Source | www.forbes.com | Kathy Caprino
Type in “bad boss” on your internet browser, and you’ll see well over one million references, including articles, videos, episodic shows, and more all about terrible bosses who make our lives miserable. Our pop culture seems to love the bad boss, and we also love to share hilarious memes of bosses like Michael Scott from The Office. And we cheer while watching the demise of terrible managers in box office hits like Horrible Bosses. I’ve written my fair share about terrible bosses, and had several in my corporate life and understand the challenge they pose to employees and organizational success. And in my work as an executive and career coach over the past 15 years, I’ve fielded countless queries about how to handle a destructive and even narcissistic boss.
Egregious executive behavior can play well on the silver screen, but it’s fraught with real-world consequences, as we all know. According to leadership experts Bill Treasurer and John Havlik, bad-boss behavior stems from all-too-common leadership tendencies (or seeds of those tendencies) that many of us carry within us: hubris, arrogance, and a proclivity to abuse power. If those tendencies go unchecked for too long, our leadership capability, reputation, value to the organization, and positive impact will be severely impacted.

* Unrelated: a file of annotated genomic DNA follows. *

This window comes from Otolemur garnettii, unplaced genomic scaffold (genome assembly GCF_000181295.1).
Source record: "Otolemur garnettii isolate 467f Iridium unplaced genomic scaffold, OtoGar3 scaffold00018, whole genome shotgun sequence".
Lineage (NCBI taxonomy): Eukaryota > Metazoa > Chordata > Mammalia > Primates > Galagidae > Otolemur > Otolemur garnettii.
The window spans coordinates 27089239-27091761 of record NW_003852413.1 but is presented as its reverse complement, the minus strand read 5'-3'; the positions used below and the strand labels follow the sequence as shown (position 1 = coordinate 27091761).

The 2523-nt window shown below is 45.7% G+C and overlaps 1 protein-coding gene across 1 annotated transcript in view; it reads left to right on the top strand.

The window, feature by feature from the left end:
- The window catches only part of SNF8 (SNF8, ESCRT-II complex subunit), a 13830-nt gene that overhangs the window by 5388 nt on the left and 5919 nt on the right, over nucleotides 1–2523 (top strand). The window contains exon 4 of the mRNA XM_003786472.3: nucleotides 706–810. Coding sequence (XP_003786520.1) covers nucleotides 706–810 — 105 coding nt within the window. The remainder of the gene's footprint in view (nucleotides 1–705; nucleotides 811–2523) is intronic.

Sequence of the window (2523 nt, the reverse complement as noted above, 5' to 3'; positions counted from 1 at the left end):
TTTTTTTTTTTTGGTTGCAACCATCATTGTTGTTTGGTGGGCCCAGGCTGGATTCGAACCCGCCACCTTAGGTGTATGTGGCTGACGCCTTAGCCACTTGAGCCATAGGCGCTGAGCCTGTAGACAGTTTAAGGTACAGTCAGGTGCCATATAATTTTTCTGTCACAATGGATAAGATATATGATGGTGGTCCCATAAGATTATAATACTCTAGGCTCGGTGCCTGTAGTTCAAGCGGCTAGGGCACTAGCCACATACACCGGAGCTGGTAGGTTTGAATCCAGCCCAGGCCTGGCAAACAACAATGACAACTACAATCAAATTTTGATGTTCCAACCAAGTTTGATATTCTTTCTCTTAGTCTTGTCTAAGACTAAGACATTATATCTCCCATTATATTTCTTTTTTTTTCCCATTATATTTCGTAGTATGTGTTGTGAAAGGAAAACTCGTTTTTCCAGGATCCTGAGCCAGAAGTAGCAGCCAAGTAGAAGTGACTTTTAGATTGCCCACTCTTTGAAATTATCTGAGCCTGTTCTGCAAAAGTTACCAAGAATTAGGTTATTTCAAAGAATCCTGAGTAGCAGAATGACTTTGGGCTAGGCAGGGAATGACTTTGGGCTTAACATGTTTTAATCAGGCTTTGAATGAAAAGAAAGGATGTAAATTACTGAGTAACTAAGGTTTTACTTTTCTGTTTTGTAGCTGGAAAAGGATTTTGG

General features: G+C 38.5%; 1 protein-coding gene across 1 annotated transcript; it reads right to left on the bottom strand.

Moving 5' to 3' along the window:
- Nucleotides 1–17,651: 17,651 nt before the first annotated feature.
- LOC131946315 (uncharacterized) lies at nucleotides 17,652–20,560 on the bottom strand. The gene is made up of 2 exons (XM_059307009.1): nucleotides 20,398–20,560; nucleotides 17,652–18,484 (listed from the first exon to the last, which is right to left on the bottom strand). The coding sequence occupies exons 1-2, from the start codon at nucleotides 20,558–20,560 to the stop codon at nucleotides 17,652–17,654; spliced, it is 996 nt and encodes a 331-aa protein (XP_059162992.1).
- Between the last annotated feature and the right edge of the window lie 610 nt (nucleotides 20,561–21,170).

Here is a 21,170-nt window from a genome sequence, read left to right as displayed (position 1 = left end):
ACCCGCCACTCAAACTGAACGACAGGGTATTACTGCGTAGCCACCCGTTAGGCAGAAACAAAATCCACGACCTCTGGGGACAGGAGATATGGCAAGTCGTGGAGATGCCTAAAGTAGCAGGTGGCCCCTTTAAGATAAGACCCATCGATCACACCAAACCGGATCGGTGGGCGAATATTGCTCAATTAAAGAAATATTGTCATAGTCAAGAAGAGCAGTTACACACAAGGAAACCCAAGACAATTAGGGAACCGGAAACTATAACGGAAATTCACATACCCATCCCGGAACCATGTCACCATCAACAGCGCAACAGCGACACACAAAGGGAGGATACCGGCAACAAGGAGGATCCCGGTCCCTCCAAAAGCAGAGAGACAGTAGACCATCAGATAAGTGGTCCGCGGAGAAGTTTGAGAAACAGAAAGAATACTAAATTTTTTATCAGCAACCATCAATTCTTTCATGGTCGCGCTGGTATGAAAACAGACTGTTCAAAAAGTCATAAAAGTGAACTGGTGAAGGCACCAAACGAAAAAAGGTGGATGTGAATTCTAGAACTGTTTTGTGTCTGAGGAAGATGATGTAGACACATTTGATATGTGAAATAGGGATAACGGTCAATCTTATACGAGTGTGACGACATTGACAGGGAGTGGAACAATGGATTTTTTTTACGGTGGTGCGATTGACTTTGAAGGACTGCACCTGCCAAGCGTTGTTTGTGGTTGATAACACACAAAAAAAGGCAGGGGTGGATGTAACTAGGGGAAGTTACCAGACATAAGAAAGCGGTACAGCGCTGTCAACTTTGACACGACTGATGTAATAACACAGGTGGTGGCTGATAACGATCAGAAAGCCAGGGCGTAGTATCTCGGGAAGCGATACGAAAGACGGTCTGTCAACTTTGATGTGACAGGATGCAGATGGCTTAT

In their new book, The Leadership Killer: Reclaiming Humility in an Age of Arrogance, the authors share that there is an antidote to the prevailing do-anything, say-anything, “because I can” culture today, and it’s humility. Retired U.S. Navy SEAL Captain John Havlik and leadership development expert and author Bill Treasurer compile decades of insights from advising global organizations and leading elite military special operations teams to pinpoint precisely where good leaders go bad, and, more importantly, how to recognize your own hubris and become more effective and humble. The book shares important information that will help leaders thrive by understanding: